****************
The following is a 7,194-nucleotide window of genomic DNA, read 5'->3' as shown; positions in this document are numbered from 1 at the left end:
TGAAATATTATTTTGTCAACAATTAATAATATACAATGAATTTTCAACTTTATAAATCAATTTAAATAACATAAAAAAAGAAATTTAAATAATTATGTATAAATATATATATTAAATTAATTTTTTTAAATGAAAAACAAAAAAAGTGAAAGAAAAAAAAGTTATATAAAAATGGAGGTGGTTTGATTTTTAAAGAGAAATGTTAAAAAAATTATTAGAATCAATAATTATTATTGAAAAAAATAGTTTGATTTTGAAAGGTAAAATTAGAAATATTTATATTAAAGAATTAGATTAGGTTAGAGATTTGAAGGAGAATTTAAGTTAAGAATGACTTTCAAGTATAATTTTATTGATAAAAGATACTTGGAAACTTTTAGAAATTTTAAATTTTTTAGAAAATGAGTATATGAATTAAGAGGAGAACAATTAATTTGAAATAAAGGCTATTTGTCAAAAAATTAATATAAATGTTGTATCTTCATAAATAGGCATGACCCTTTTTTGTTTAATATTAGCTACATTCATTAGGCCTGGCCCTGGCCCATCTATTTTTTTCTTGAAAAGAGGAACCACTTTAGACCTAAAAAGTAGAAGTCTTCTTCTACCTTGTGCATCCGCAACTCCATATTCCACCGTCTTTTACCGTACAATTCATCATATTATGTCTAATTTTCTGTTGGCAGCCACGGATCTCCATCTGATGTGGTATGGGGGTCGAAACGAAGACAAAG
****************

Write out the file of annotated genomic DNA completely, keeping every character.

The following is a 7,194-nucleotide window of genomic DNA, read 5'->3' as shown; positions in this document are numbered from 1 at the left end:
TGAAATATTATTTTGTCAACAATTAATAATATACAATGAATTTTCAACTTTATAAATCAATTTAAATAACATAAAAAAAGAAATTTAAATAATTATGTATAAATATATATATTAAATTAATTTTTTTAAATGAAAAACAAAAAAAGTGAAAGAAAAAAAAGTTATATAAAAATGGAGGTGGTTTGATTTTTAAAGAGAAATGTTAAAAAAATTATTAGAATCAATAATTATTATTGAAAAAAATAGTTTGATTTTGAAAGGTAAAATTAGAAATATTTATATTAAAGAATTAGATTAGGTTAGAGATTTGAAGGAGAATTTAAGTTAAGAATGACTTTCAAGTATAATTTTATTGATAAAAGATACTTGGAAACTTTTAGAAATTTTAAATTTTTTAGAAAATGAGTATATGAATTAAGAGGAGAACAATTAATTTGAAATAAAGGCTATTTGTCAAAAAATTAATATAAATGTTGTATCTTCATAAATAGGCATGACCCTTTTTTGTTTAATATTAGCTACATTCATTAGGCCTGGCCCTGGCCCATCTATTTTTTTCTTGAAAAGAGGAACCACTTTAGACCTAAAAAGTAGAAGTCTTCTTCTACCTTGTGCATCCGCAACTCCATATTCCACCGTCTTTTACCGTACAATTCATCATATTATGTCTAATTTTCTGTTGGCAGCCACGGATCTCCATCTGATGTGGTATGGGGGTCGAAACGAAGACAAAG